Is your hand sanitiser actually working?
Consumer watchdog urges Victorians to check alcohol content of hand sanitisters.
Many hand sanitisers on sale in Victoria are not effective in protecting people from the coronavirus.
Hand sanitisers with no or low alcohol content are ineffective against viruses such as coronavirus.
Choice spokeswoman Margaret Rafferty says the best protection against the virus is thorough hand-washing with soap and warm water for at least 30 seconds. When that is not possible Australian health authorities and the World Health Organisation recommend only those hand sanitisers containing 60 to 80 per cent alcohol.
But some products claiming to contain alcohol may not have the required concentration to combat the virus. Choice investigated one hand sanitiser labelled as having 70 per cent alcohol, but found it had just 23 per cent alcohol. It was withdrawn from the market and Choice is currently investigating 30 more products claiming to have the correct alcohol content.
Choice reviews and testing director Matthew Steen recommends a simple test for spotting a fake: “If a hand sanitiser is sticky and doesn't evaporate off your hands quickly, that’s a clue that it might not have the appropriate amount of alcohol needed to kill the virus.”
The organisation has broadened its work to include alcohol-free hand sanitisers after queries from consumers.
Margaret says many people wrongly assume that all hand sanitisers are effective against COVID-19.
“In ordinary times, alcohol-free hand sanitisers that kill most germs are good for a freshen-up, but in these times alcohol-free sanitisers are of no use to protect you from the coronavirus,” she says.
She fears alcohol-free sanitisers could give people a false sense of security and put them at risk.
Alcohol-free sanitisers are of no use to protect you from the coronavirus.
WHO states that if you don’t have access to soap and water, sanitisers that contain alcohol are “the only known means for rapidly and effectively inactivating a wide array of potentially harmful micro-organisms on hands” – including coronavirus.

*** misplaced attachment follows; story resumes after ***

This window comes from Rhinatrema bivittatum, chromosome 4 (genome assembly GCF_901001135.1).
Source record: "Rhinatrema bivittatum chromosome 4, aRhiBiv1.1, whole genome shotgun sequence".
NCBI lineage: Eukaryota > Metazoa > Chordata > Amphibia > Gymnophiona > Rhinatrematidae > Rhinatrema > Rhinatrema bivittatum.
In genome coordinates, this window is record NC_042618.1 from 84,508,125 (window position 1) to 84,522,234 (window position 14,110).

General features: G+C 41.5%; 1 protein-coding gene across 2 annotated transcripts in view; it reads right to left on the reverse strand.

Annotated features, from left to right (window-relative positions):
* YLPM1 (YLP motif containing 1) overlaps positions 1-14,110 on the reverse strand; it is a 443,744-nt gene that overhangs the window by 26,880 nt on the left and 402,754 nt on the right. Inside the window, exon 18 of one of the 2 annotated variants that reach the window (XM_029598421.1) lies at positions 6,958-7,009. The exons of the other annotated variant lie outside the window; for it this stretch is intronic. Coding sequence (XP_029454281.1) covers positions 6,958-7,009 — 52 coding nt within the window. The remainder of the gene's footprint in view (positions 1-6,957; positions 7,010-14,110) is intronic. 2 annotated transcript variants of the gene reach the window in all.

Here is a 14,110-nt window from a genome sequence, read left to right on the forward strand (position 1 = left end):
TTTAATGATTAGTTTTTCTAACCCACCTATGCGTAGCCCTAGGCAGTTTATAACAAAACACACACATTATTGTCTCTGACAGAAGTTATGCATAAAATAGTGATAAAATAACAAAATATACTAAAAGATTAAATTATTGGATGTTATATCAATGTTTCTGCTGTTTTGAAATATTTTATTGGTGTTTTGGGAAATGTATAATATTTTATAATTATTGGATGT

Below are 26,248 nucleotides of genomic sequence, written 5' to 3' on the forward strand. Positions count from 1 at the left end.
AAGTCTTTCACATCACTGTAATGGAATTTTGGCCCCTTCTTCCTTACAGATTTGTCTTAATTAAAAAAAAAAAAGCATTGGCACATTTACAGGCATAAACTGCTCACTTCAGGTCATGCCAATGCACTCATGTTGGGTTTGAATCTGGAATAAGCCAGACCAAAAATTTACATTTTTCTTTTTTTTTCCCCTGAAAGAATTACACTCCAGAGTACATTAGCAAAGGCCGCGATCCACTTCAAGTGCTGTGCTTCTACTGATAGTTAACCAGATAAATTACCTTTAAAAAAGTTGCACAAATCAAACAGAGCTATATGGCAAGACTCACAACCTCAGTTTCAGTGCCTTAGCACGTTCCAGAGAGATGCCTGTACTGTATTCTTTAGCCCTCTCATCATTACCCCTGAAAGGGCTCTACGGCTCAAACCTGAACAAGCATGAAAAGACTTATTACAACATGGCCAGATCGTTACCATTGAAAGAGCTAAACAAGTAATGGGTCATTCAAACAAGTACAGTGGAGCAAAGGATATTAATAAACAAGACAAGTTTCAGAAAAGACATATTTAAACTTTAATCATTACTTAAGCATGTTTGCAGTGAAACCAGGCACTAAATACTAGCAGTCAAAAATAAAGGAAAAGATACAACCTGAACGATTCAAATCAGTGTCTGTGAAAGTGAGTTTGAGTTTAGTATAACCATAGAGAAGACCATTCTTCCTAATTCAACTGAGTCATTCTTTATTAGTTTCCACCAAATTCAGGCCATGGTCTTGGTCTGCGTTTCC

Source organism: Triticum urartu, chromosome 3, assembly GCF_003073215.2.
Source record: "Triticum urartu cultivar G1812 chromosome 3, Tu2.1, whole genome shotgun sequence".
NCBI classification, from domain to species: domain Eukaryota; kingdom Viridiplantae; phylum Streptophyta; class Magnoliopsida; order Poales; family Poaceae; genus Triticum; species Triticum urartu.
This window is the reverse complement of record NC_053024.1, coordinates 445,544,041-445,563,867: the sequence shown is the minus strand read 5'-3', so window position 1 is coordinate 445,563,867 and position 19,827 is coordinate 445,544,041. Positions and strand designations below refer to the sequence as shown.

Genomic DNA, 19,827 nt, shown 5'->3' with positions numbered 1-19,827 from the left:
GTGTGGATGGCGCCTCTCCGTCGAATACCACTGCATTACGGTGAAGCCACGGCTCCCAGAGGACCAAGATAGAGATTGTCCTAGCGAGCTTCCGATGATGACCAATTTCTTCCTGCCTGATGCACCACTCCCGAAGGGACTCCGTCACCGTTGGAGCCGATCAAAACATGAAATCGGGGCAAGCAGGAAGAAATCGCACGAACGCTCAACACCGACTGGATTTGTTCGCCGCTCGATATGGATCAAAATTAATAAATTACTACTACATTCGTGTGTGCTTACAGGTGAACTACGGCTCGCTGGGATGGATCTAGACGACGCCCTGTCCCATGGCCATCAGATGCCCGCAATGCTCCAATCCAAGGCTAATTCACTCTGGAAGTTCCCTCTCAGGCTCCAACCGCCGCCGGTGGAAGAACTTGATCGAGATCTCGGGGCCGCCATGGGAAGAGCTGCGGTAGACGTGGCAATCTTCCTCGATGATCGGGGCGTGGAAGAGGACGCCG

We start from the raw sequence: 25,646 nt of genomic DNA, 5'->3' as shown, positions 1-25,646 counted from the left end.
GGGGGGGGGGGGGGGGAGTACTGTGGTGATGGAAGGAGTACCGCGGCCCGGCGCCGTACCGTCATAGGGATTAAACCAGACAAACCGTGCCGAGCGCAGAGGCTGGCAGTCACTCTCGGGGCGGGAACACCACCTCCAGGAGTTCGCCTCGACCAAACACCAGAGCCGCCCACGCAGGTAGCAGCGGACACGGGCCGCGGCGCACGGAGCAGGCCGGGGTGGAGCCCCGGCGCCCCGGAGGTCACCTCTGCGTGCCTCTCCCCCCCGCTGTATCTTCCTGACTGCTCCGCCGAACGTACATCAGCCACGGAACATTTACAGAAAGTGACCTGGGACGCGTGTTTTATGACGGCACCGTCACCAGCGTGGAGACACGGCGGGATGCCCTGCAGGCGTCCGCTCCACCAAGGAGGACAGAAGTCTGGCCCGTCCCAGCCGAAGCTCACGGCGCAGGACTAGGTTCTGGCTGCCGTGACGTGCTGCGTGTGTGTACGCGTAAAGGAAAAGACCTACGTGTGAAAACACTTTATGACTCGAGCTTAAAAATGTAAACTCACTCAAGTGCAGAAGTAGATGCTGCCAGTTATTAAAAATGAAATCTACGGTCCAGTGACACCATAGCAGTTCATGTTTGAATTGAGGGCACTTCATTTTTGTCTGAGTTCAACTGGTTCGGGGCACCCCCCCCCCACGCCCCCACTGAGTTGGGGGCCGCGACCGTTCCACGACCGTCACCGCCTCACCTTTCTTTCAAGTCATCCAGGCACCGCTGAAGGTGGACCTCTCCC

For “enveloped” viruses such as coronavirus, alcohol works by breaking down the lipid or fat outer layer exposing the genetic material within and deactivating the virus, Margaret explains.
This is why soap is so effective at helping to limit the spread of COVID-19, she says, because it is good at breaking down fats.
Alcohol-free hand sanitisers often contain antimicrobial agents such as quaternary ammonium compounds, but experts warn they’re probably not effective against viruses, Margaret says.
Other antimicrobial disinfectants in alcohol-free hand sanitisers might include triclosan, chlorine compounds, peroxygens such as hydrogen peroxide, triethylene glycol or chlorhexidine.
Margaret says experts have found that while these ingredients disrupt cell components and can be effective against bacteria and other organisms, they are unlikely to be effective against viruses.
One tip is to carry a drink bottle filled with soapy water, says Mary-Louise McLaws, a Professor of Epidemiology, Healthcare Infection and Infectious Diseases Control at the University of NSW and an advisor to WHO.
You can use this to thoroughly wash your hands when there are no bathroom facilities available, she says.
Always read the label of hand sanitisers to make sure they have minimum 60 per cent alcohol content. And, remember, washing hands with soapy water for 30 seconds is still the gold standard.